Background. Prevention of thromboembolic complications after elective lower extremity arthroplasty has increasingly relied on routine thromboprophylaxis in all patients. Not all patients are at equal risk, however, and prophylaxis is not devoid of complications. The aim of this study was to examine the risk factors for clinically relevant pulmonary embolism and deep venous thrombosis after elective primary hip or knee arthroplasty in a large patient population. Methods: During the 10-yr study period, 116 of 9,791 patients undergoing primary hip or knee arthroplasty at the authors' institution who experienced pulmonary embolism or deep venous thrombosis within 30 days of surgery were matched at a 1:1 ratio with patients undergoing the same surgery with the same surgeon who did not experience an adverse event. Medical records were reviewed, with data abstracted using a standardized data collection form. Results: Increased body mass index (P = 0.031; odds ratio = 1. 5 for each 5-kg/m2 increase) and American Society of Anesthesiologists physical status classification of 3 or greater (P = 0.005; odds ratio = 2.6) were found to independently increase the likelihood of pulmonary embolism or deep venous thrombosis. In addition, use of antithrombotic prophylaxis was found to decrease the likelihood of these thromboembolic events (P = 0.050; odds ratio = 0.2 for aspirin or subcutaneous heparin, and odds ratio = 0.4 for warfarin or low-molecular-weight heparin). Conclusions: In patients undergoing primary elective lower extremity arthroplasty, obesity, poor American Society of Anesthesiologists physical status classification, and lack of thromboprophylaxis are independent risk factors for clinically relevant thromboembolic events.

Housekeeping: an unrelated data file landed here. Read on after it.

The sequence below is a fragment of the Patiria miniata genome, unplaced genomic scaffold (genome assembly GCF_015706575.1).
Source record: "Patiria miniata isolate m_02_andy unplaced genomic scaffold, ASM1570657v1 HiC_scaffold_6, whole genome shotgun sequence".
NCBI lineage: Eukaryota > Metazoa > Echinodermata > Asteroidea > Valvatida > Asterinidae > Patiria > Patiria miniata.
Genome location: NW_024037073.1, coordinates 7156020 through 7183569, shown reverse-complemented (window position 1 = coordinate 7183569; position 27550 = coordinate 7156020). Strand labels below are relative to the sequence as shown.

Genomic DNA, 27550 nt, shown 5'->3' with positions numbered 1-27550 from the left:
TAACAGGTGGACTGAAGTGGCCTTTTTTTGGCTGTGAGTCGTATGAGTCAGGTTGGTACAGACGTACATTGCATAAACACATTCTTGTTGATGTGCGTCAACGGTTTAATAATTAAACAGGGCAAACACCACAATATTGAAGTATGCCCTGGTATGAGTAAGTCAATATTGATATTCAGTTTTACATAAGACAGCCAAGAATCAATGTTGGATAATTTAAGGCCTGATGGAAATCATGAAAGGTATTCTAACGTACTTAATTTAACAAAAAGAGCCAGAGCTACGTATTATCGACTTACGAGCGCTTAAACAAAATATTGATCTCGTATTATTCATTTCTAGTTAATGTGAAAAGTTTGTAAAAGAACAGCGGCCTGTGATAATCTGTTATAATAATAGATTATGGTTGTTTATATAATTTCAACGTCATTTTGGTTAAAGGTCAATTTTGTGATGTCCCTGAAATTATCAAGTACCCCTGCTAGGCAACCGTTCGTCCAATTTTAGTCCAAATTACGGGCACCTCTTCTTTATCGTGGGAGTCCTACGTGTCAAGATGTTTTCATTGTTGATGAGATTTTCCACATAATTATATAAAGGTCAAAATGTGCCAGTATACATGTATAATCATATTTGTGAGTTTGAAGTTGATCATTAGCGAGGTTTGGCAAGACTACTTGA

ASJC Scopus subject areas
- Anesthesiology and Pain Medicine